And you seem to be saying there were no guiding Christian principles before then. I doubt that’s the case.
Before the canon, there were lots of Christian principles. Canonization was to decide what Christians actually believed to iron out the inconsistencies. Some wanted to make God, Jesus, and the Holy Ghost equal and some wanted the religion to be monotheism, so the formed a committee to work out a compromise. They ended up with the Trinity.
There were a plethora of contradictory “guiding Christian principles”. With one god, two gods, 365 gods, phantom Jesus’s, bodily Jesus’s, Jesus not God, Evil Old Testament Yahweh, etc., etc.,…
The early Christian Church was a chaos of contending beliefs, according to Bart Ehrman, author of Lost Christianities: The Battles for Scripture and the Faiths We Never Knew. Ehrman says some groups of early Christians claimed there was more than one God. Some believed Jesus was human but not divine, while others said he was divine but not human. In his book, Ehrman looks at how these early forms of Christianity came to be suppressed, reformed, or forgotten. He spoke recently with Beliefnet about what Christianity might have become if a different strain had emerged victorious from first-century intellectual battles.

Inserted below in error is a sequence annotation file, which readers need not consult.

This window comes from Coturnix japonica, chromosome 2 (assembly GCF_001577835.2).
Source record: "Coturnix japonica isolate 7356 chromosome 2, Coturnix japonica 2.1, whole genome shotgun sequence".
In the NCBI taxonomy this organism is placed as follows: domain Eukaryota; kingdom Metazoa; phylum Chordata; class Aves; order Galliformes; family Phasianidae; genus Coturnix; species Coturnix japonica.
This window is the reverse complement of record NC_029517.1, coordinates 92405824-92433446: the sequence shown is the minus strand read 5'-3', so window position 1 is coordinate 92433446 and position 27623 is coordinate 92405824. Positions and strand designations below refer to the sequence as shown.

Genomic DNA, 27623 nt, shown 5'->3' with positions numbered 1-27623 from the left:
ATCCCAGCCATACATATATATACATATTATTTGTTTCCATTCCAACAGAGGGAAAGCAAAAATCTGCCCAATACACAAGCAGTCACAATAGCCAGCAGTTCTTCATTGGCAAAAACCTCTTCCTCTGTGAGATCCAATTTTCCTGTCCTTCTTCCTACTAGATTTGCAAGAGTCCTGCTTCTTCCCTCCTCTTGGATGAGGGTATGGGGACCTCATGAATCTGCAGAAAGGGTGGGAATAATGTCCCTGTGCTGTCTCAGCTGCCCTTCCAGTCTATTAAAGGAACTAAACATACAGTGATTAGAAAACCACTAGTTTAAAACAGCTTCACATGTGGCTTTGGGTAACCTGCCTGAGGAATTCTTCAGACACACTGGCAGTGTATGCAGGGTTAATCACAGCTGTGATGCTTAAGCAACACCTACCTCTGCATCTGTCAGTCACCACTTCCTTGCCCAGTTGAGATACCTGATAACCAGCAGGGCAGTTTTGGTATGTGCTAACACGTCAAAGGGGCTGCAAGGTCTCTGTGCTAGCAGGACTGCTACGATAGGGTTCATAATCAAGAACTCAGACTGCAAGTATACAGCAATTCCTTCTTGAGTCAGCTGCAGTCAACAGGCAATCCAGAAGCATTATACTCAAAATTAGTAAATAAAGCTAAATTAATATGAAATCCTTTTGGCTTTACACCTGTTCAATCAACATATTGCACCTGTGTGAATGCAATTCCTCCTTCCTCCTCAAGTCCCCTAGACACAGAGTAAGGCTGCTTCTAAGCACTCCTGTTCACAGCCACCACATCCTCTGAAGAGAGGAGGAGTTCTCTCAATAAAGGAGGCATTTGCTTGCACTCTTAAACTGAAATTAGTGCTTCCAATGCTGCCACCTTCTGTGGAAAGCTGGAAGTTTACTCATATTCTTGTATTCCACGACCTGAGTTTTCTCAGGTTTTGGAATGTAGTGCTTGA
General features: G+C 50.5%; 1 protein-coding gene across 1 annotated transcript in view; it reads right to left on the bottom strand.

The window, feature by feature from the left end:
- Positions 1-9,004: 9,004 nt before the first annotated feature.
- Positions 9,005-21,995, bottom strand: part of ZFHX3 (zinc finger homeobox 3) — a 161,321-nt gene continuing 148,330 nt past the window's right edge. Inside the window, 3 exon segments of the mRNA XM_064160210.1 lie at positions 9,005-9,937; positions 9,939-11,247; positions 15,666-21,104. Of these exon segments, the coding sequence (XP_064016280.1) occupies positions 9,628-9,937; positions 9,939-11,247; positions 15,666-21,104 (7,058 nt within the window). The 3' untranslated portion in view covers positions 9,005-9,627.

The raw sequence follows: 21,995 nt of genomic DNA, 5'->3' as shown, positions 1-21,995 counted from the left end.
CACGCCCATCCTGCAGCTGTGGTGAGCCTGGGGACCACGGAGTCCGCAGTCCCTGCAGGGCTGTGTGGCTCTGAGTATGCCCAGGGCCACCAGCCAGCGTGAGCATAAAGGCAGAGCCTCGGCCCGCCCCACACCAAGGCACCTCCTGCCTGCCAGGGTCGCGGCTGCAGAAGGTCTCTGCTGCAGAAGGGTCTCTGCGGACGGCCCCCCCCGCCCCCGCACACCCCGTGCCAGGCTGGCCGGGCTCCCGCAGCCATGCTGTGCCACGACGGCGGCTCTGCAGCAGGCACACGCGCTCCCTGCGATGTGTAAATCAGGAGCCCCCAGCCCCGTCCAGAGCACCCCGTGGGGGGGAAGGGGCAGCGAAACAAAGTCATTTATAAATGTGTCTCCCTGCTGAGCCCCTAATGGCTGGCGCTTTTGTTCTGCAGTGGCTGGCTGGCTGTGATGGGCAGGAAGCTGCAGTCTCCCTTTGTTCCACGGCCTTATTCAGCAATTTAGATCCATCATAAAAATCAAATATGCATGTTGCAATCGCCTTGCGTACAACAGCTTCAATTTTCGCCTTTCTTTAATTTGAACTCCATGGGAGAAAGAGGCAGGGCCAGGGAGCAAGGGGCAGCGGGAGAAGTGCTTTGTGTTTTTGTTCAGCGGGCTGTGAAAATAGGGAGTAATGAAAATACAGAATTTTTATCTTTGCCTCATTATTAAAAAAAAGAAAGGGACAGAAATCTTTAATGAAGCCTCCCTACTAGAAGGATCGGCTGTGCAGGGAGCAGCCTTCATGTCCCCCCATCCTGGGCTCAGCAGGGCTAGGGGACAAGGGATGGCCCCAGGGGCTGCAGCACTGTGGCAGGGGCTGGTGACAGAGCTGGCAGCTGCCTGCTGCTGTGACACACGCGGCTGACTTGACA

Read more at http://www.beliefnet.com/faiths/christianity/2004/08/the-christianity-battles.aspx#aJYBsDwu6r7LzUf3.99
Christian communism is a form of religious communism based on Christianity. It is a theological and political theory based upon the view that the teachings of Jesus Christ compel Christians to support communism as the ideal social system. Although there is no universal agreement on the exact date when Christian communism was founded, many Christian communists assert that evidence from the Bible suggests that the first Christians, including the Apostles, established their own small communist society in the years following Jesus’ death and resurrection. As such, many advocates of Christian communism argue that it was taught by Jesus and practiced by the Apostles themselves. Some independent historians confirm it.
That idea is probably based on Acts 4:32-37, but read Acts 5:1-11 as the follow-up. Luke likely got this from the description of the Essenes in Antiquities of the Jews 18.1.5 §18-22 or Jewish Wars 2.8.3.
A couple of thousand years ago it was reasonable to believe in gods. Earthquakes were caused by Rūaumoko, the Maori god of volcanoes, moving underground. Thunder was caused by Thor hitting mountains with his hammer, Mjölnir. Tsunamis were caused by Poseidon having a temper tantrum. Over the years these supernatural causes have been superseded by natural causes, so now there’s just gaps to put gods in. Cosmologists can describe the universe back to Planck Time, 5.391 x 10^-44 seconds after its creation (however some hypotheses say that time started at Planck Time). That’s an awfully tiny gap for a god to squeeze into.